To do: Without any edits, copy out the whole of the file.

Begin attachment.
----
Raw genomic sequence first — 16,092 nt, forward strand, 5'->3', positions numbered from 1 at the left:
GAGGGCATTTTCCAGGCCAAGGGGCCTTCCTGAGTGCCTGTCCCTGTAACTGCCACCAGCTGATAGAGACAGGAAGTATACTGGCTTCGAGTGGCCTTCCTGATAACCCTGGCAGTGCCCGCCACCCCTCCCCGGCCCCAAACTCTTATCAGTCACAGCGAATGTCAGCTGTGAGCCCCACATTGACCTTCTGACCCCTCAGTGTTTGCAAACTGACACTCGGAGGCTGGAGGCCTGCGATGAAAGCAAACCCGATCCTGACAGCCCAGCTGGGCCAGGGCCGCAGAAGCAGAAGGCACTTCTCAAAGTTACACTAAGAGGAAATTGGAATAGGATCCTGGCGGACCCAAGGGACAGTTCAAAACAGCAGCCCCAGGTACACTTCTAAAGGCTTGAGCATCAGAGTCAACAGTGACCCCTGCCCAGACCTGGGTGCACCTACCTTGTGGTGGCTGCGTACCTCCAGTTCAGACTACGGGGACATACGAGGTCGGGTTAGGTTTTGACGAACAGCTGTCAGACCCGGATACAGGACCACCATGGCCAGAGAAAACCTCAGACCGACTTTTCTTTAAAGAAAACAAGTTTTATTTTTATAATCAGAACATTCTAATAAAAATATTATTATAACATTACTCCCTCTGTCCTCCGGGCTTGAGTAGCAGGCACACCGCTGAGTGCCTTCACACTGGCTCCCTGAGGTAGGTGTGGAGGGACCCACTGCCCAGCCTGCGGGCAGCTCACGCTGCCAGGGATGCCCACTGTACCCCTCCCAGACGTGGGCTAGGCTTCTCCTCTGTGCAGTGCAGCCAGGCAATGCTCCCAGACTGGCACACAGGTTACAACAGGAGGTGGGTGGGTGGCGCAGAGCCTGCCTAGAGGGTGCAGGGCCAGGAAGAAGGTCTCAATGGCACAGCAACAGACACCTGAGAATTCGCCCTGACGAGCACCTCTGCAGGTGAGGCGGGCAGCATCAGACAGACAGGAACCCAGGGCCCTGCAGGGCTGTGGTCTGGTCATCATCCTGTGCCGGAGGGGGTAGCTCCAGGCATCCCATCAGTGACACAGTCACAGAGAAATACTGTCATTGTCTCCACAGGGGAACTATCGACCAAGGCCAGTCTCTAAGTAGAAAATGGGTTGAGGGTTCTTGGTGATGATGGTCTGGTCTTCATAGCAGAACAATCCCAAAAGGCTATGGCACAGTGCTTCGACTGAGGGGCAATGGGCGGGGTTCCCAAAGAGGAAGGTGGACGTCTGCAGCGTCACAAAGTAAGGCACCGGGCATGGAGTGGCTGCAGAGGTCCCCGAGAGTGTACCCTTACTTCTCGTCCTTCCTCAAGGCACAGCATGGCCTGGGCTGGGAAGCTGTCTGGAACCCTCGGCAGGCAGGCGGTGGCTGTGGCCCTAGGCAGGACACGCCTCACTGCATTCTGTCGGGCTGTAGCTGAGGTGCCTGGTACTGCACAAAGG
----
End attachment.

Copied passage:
Raw genomic sequence first — 16,092 nt, forward strand, 5'->3', positions numbered from 1 at the left:
GAGGGCATTTTCCAGGCCAAGGGGCCTTCCTGAGTGCCTGTCCCTGTAACTGCCACCAGCTGATAGAGACAGGAAGTATACTGGCTTCGAGTGGCCTTCCTGATAACCCTGGCAGTGCCCGCCACCCCTCCCCGGCCCCAAACTCTTATCAGTCACAGCGAATGTCAGCTGTGAGCCCCACATTGACCTTCTGACCCCTCAGTGTTTGCAAACTGACACTCGGAGGCTGGAGGCCTGCGATGAAAGCAAACCCGATCCTGACAGCCCAGCTGGGCCAGGGCCGCAGAAGCAGAAGGCACTTCTCAAAGTTACACTAAGAGGAAATTGGAATAGGATCCTGGCGGACCCAAGGGACAGTTCAAAACAGCAGCCCCAGGTACACTTCTAAAGGCTTGAGCATCAGAGTCAACAGTGACCCCTGCCCAGACCTGGGTGCACCTACCTTGTGGTGGCTGCGTACCTCCAGTTCAGACTACGGGGACATACGAGGTCGGGTTAGGTTTTGACGAACAGCTGTCAGACCCGGATACAGGACCACCATGGCCAGAGAAAACCTCAGACCGACTTTTCTTTAAAGAAAACAAGTTTTATTTTTATAATCAGAACATTCTAATAAAAATATTATTATAACATTACTCCCTCTGTCCTCCGGGCTTGAGTAGCAGGCACACCGCTGAGTGCCTTCACACTGGCTCCCTGAGGTAGGTGTGGAGGGACCCACTGCCCAGCCTGCGGGCAGCTCACGCTGCCAGGGATGCCCACTGTACCCCTCCCAGACGTGGGCTAGGCTTCTCCTCTGTGCAGTGCAGCCAGGCAATGCTCCCAGACTGGCACACAGGTTACAACAGGAGGTGGGTGGGTGGCGCAGAGCCTGCCTAGAGGGTGCAGGGCCAGGAAGAAGGTCTCAATGGCACAGCAACAGACACCTGAGAATTCGCCCTGACGAGCACCTCTGCAGGTGAGGCGGGCAGCATCAGACAGACAGGAACCCAGGGCCCTGCAGGGCTGTGGTCTGGTCATCATCCTGTGCCGGAGGGGGTAGCTCCAGGCATCCCATCAGTGACACAGTCACAGAGAAATACTGTCATTGTCTCCACAGGGGAACTATCGACCAAGGCCAGTCTCTAAGTAGAAAATGGGTTGAGGGTTCTTGGTGATGATGGTCTGGTCTTCATAGCAGAACAATCCCAAAAGGCTATGGCACAGTGCTTCGACTGAGGGGCAATGGGCGGGGTTCCCAAAGAGGAAGGTGGACGTCTGCAGCGTCACAAAGTAAGGCACCGGGCATGGAGTGGCTGCAGAGGTCCCCGAGAGTGTACCCTTACTTCTCGTCCTTCCTCAAGGCACAGCATGGCCTGGGCTGGGAAGCTGTCTGGAACCCTCGGCAGGCAGGCGGTGGCTGTGGCCCTAGGCAGGACACGCCTCACTGCATTCTGTCGGGCTGTAGCTGAGGTGCCTGGTACTGCACAAAGG